During the past few years a novel approach based on the use of type IIS restriction enzymes in combination with T4 DNA ligase has become popular (known as Golden Gate cloning, PLoS ONE 3, e3647, 2008). Briefly, the type IIS restriction enzymes, a subset of type II restriction endonucleases, have the particularity of cleaving the DNA a few base pairs away from the recognition site. Recognition sites are strategically placed at the ends of the fragments that one intends to clone in such a way that upon DNA cleavage: i) exogenous sequences including the restriction site are removed, and ii) compatible overhangs are generated (Figure 1A).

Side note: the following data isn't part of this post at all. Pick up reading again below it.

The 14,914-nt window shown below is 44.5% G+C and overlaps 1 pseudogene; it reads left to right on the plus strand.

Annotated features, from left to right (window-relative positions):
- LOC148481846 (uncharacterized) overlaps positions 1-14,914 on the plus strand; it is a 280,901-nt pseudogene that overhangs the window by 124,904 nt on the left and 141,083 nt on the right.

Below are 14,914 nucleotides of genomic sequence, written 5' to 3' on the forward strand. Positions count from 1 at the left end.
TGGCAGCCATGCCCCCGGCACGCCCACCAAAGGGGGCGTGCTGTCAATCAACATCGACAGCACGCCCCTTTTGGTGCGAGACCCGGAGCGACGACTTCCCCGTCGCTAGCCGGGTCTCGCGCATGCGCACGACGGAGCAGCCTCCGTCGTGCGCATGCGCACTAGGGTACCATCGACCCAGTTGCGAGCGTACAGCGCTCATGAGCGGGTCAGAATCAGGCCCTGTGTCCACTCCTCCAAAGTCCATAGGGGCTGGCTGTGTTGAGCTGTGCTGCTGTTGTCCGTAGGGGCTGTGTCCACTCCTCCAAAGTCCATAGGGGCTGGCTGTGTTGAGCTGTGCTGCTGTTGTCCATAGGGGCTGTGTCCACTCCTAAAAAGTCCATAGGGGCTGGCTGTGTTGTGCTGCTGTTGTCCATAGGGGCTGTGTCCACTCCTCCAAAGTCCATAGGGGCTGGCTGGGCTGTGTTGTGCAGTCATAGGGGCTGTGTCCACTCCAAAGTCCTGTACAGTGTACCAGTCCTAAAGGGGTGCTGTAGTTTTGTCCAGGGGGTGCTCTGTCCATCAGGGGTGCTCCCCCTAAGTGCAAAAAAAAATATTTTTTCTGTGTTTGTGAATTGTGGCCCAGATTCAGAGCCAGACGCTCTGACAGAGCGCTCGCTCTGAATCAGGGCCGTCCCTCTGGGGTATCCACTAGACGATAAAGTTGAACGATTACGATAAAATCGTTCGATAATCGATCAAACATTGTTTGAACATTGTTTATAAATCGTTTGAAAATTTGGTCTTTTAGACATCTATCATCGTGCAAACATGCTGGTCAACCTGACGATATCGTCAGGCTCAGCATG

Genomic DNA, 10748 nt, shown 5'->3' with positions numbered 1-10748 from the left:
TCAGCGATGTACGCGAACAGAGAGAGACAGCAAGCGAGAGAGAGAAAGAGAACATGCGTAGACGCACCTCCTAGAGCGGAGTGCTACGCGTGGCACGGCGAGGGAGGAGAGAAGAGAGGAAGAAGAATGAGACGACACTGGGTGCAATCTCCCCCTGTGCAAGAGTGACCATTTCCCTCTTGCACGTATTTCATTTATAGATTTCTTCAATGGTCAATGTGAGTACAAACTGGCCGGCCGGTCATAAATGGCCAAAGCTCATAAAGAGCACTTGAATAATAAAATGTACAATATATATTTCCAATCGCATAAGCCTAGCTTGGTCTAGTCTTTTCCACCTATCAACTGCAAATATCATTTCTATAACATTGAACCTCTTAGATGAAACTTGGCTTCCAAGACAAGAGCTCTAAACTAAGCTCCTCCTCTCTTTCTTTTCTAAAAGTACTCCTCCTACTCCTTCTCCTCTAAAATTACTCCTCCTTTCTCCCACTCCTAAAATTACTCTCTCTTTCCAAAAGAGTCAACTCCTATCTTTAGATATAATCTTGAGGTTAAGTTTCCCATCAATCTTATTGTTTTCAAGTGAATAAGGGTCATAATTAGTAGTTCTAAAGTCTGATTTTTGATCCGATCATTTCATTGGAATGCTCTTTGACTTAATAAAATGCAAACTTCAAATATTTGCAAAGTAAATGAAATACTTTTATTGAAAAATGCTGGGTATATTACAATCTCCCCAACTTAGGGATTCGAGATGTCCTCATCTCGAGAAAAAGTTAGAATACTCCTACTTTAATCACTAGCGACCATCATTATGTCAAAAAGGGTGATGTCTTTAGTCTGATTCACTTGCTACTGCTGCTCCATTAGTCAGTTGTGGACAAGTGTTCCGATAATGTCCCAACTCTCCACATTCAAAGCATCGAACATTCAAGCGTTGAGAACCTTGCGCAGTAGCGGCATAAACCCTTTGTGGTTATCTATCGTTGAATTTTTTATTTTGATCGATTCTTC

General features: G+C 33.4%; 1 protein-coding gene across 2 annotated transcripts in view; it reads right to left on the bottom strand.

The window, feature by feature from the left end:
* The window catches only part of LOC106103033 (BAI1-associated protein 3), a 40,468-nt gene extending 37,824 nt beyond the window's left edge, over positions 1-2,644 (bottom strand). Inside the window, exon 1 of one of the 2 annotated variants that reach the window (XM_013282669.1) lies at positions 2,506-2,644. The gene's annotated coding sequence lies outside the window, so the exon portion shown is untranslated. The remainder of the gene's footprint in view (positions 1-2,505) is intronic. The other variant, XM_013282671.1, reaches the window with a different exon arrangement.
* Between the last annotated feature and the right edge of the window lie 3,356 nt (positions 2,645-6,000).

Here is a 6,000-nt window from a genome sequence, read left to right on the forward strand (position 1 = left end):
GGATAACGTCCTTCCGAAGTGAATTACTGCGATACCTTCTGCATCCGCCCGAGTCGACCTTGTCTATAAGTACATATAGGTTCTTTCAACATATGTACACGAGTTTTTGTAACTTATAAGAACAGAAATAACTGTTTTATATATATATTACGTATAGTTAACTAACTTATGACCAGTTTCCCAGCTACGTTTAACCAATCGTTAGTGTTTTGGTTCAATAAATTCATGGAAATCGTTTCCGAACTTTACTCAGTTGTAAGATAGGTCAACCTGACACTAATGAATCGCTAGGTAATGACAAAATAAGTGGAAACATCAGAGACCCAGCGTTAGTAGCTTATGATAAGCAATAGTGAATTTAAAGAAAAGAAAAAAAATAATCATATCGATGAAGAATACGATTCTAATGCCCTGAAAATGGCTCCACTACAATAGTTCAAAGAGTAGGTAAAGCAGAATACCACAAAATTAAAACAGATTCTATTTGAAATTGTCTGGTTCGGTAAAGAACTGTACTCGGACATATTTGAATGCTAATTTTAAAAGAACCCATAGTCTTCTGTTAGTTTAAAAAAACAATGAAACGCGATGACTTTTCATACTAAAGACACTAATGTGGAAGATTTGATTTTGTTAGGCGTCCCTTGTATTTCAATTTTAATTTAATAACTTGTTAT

Once ligated, the fragments become immune to further digestion by the restriction enzyme as the recognition sites have been eliminated. Thus, the restriction and ligation reactions can be consolidated into a single reaction. In the final construct the junctions between any pair of adjacent fragments carry no added or deleted sequences, thereby representing a true scarless assembly.
The system can be utilized i) for the seamless assembly of multiple fragments into a vector in a predetermined order, using PCR fragments or plasmids as donors (Figure 1B), or ii) for transferring fragments from a central repository donor clone into different customized vectors geared toward different applications (Figure 1C).